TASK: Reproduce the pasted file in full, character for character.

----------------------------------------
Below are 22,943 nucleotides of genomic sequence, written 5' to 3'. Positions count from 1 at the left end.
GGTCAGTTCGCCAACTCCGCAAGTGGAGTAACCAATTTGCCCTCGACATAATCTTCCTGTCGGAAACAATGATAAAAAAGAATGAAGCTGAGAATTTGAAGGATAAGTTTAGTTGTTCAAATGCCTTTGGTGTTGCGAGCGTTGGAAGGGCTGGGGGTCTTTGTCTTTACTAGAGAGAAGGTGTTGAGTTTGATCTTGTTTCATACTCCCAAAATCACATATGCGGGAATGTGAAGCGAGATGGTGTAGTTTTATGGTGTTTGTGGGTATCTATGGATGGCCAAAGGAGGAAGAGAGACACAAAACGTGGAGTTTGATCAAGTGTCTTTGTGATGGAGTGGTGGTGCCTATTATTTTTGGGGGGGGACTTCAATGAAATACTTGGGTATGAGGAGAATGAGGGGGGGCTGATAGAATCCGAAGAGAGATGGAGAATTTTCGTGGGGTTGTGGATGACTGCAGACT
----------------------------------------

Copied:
Below are 22,943 nucleotides of genomic sequence, written 5' to 3'. Positions count from 1 at the left end.
GGTCAGTTCGCCAACTCCGCAAGTGGAGTAACCAATTTGCCCTCGACATAATCTTCCTGTCGGAAACAATGATAAAAAAGAATGAAGCTGAGAATTTGAAGGATAAGTTTAGTTGTTCAAATGCCTTTGGTGTTGCGAGCGTTGGAAGGGCTGGGGGTCTTTGTCTTTACTAGAGAGAAGGTGTTGAGTTTGATCTTGTTTCATACTCCCAAAATCACATATGCGGGAATGTGAAGCGAGATGGTGTAGTTTTATGGTGTTTGTGGGTATCTATGGATGGCCAAAGGAGGAAGAGAGACACAAAACGTGGAGTTTGATCAAGTGTCTTTGTGATGGAGTGGTGGTGCCTATTATTTTTGGGGGGGGACTTCAATGAAATACTTGGGTATGAGGAGAATGAGGGGGGGCTGATAGAATCCGAAGAGAGATGGAGAATTTTCGTGGGGTTGTGGATGACTGCAGACT